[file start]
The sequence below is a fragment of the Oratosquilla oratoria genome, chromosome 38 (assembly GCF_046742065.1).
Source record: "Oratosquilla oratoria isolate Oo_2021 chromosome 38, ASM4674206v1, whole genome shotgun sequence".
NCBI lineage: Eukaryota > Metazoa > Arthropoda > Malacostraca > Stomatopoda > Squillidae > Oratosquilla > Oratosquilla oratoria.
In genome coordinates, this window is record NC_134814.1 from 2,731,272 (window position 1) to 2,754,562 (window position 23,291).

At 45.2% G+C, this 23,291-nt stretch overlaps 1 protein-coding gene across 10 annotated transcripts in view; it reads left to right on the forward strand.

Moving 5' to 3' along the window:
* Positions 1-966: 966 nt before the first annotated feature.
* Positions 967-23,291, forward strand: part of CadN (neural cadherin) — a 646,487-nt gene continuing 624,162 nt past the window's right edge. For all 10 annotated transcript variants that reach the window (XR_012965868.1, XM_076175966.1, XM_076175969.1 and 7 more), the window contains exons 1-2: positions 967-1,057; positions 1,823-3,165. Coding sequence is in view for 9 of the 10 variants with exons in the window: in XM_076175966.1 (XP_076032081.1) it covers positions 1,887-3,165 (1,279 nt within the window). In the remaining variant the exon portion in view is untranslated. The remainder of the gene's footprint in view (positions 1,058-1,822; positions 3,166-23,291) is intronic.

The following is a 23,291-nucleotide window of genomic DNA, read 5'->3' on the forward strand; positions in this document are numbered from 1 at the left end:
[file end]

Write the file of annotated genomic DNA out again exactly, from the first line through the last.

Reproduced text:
The sequence below is a fragment of the Oratosquilla oratoria genome, chromosome 38 (assembly GCF_046742065.1).
Source record: "Oratosquilla oratoria isolate Oo_2021 chromosome 38, ASM4674206v1, whole genome shotgun sequence".
NCBI lineage: Eukaryota > Metazoa > Arthropoda > Malacostraca > Stomatopoda > Squillidae > Oratosquilla > Oratosquilla oratoria.
In genome coordinates, this window is record NC_134814.1 from 2,731,272 (window position 1) to 2,754,562 (window position 23,291).

At 45.2% G+C, this 23,291-nt stretch overlaps 1 protein-coding gene across 10 annotated transcripts in view; it reads left to right on the forward strand.

Moving 5' to 3' along the window:
* Positions 1-966: 966 nt before the first annotated feature.
* Positions 967-23,291, forward strand: part of CadN (neural cadherin) — a 646,487-nt gene continuing 624,162 nt past the window's right edge. For all 10 annotated transcript variants that reach the window (XR_012965868.1, XM_076175966.1, XM_076175969.1 and 7 more), the window contains exons 1-2: positions 967-1,057; positions 1,823-3,165. Coding sequence is in view for 9 of the 10 variants with exons in the window: in XM_076175966.1 (XP_076032081.1) it covers positions 1,887-3,165 (1,279 nt within the window). In the remaining variant the exon portion in view is untranslated. The remainder of the gene's footprint in view (positions 1,058-1,822; positions 3,166-23,291) is intronic.

The following is a 23,291-nucleotide window of genomic DNA, read 5'->3' on the forward strand; positions in this document are numbered from 1 at the left end: